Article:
Microsoft Teams is a unified communication platform with workplace chat, video conferencing, and file-sharing tools. It’s a popular program for internal workplace communications. However, healthcare organizations may wonder if they can use it while complying with HIPAA.
Microsoft Teams is designed to work with Microsoft 365 and additional Microsoft products. As readers of this blog may know, Microsoft 365 email products can be used in a HIPAA-compliant manner, but they require additional security configurations to meet compliance requirements. In the same way, organizations must take additional steps to secure Microsoft Teams.
Business Associate Agreement
As we have discussed before, a business associate agreement (BAA) is required for any vendor that will process ePHI on a company’s behalf. These agreements outline how ePHI will be used, what control measures will be in place, and where the responsibilities lie between the parties.
BAAs are absolutely necessary for HIPAA compliance. Even if Microsoft Teams is correctly configured with the necessary security controls, it would still violate HIPAA if a signed BAA was not in place. If an organization already has a BAA with Microsoft, they should confirm that using Teams is allowed before implementing it. This means that free Microsoft Teams accounts are not HIPAA-compliant.
Configure Security Settings
As mentioned above, using Microsoft Teams in a HIPAA-compliant manner involves more than signing the BAA and downloading the application. The organization must comply with the HIPAA Security Rule, which involves:
- Ensuring the confidentiality, integrity, and availability of all electronic PHI.
- Detecting and safeguarding against anticipated threats to the security of the information.
- Protecting against anticipated, impermissible uses or disclosures.
- Certifying compliance by the workforce.
Covered entities are responsible for putting the proper controls and reporting mechanisms in place to protect PHI. That includes employing the various safeguards available in the Microsoft Teams platform, such as:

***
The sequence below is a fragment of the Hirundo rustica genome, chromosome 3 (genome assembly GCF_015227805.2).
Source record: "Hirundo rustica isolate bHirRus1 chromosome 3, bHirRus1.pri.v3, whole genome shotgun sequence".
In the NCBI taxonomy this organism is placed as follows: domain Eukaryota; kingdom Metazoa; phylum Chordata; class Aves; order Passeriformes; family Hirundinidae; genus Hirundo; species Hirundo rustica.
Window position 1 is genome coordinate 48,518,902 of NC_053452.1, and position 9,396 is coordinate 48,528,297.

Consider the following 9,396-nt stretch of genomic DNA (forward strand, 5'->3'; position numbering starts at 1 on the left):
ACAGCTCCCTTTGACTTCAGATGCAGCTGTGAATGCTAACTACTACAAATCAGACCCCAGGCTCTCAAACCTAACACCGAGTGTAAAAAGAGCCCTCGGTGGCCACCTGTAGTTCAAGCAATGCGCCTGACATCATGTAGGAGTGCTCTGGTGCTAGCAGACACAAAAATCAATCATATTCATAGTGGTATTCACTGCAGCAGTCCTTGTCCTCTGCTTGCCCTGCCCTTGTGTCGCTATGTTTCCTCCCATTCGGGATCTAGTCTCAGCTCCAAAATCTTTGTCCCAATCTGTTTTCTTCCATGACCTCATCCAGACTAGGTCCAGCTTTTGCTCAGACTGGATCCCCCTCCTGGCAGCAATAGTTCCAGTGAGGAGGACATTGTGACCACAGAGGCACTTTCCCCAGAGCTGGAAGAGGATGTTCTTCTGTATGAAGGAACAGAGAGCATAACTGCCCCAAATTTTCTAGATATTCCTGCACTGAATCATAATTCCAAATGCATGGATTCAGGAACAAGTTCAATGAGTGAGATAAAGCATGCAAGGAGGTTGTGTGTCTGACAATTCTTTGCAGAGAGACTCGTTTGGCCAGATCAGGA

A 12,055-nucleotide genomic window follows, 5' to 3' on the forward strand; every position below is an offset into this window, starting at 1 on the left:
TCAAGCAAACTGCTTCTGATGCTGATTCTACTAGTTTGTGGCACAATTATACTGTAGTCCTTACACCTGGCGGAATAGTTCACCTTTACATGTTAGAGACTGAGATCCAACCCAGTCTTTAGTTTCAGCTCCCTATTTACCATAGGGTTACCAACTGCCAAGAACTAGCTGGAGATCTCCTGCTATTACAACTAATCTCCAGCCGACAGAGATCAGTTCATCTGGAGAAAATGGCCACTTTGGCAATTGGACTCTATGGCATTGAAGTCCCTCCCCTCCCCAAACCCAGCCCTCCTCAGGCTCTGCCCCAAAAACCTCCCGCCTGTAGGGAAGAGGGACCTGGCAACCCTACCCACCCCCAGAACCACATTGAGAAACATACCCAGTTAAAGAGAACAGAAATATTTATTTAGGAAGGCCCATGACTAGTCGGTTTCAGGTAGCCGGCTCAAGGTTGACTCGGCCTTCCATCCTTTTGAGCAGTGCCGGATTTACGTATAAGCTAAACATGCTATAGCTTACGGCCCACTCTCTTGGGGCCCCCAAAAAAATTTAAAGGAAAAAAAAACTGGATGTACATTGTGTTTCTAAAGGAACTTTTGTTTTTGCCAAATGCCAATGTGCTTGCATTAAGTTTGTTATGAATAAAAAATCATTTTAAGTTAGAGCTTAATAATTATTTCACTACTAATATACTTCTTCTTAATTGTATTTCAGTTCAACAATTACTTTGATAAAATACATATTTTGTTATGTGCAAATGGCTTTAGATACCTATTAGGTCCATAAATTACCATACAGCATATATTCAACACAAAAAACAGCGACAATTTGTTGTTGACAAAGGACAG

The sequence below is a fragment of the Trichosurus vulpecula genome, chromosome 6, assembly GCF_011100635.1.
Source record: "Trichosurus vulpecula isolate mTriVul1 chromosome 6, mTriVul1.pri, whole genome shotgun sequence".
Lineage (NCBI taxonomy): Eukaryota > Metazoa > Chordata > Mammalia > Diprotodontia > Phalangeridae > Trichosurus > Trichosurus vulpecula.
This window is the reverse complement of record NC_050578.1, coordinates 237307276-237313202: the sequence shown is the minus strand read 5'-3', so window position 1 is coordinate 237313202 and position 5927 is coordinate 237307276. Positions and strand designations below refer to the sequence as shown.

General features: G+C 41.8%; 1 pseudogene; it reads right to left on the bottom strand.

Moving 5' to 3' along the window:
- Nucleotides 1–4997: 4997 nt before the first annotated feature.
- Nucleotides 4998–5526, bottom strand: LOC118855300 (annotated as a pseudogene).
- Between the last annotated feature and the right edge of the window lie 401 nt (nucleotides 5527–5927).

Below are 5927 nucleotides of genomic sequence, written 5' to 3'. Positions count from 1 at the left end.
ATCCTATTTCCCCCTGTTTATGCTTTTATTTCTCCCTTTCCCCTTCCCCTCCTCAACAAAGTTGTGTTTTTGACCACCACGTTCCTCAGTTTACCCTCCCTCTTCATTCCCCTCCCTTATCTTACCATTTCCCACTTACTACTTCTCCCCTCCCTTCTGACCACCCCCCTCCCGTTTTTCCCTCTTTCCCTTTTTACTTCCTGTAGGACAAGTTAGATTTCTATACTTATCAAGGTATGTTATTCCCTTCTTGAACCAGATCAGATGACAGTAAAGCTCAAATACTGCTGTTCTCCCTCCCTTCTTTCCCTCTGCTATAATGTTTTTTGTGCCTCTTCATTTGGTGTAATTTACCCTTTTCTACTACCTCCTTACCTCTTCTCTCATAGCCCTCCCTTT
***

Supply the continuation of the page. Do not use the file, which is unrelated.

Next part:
- Implementing user access controls
- Requiring multifactor authentication and single sign-on (SSO) for user logins
- Encrypting data in transit and at rest
- Tracking and investigating specific activities using audit logs
Note that some features of Microsoft Teams may not be available when the platform is configured for compliance. It’s up to an organization’s IT and compliance teams to implement and enforce the proper technical controls.
Create Policies and Educate Users
Just because Microsoft Teams can be used to transmit ePHI, it doesn’t mean that’s always the best choice. Administrators should create policies that discuss how and when ePHI can be transmitted through Teams. For example, to reduce risk, it may be wise to keep heavy ePHI items like lab results out of the messaging application.
In addition, organizations should determine which devices employees can use Teams on. If allowed to install Teams on their personal devices, the IT and compliance teams must develop policies and institute controls that can remotely wipe and disable personal devices if lost or stolen to prevent unauthorized ePHI access.
Microsoft Teams can make intra-office communication much more straightforward, but it’s essential to determine what is and isn’t allowed before rolling it out to employees. EPHI is very nuanced, and to protect data, it’s essential to thoroughly understand the risks involved with a new communications platform.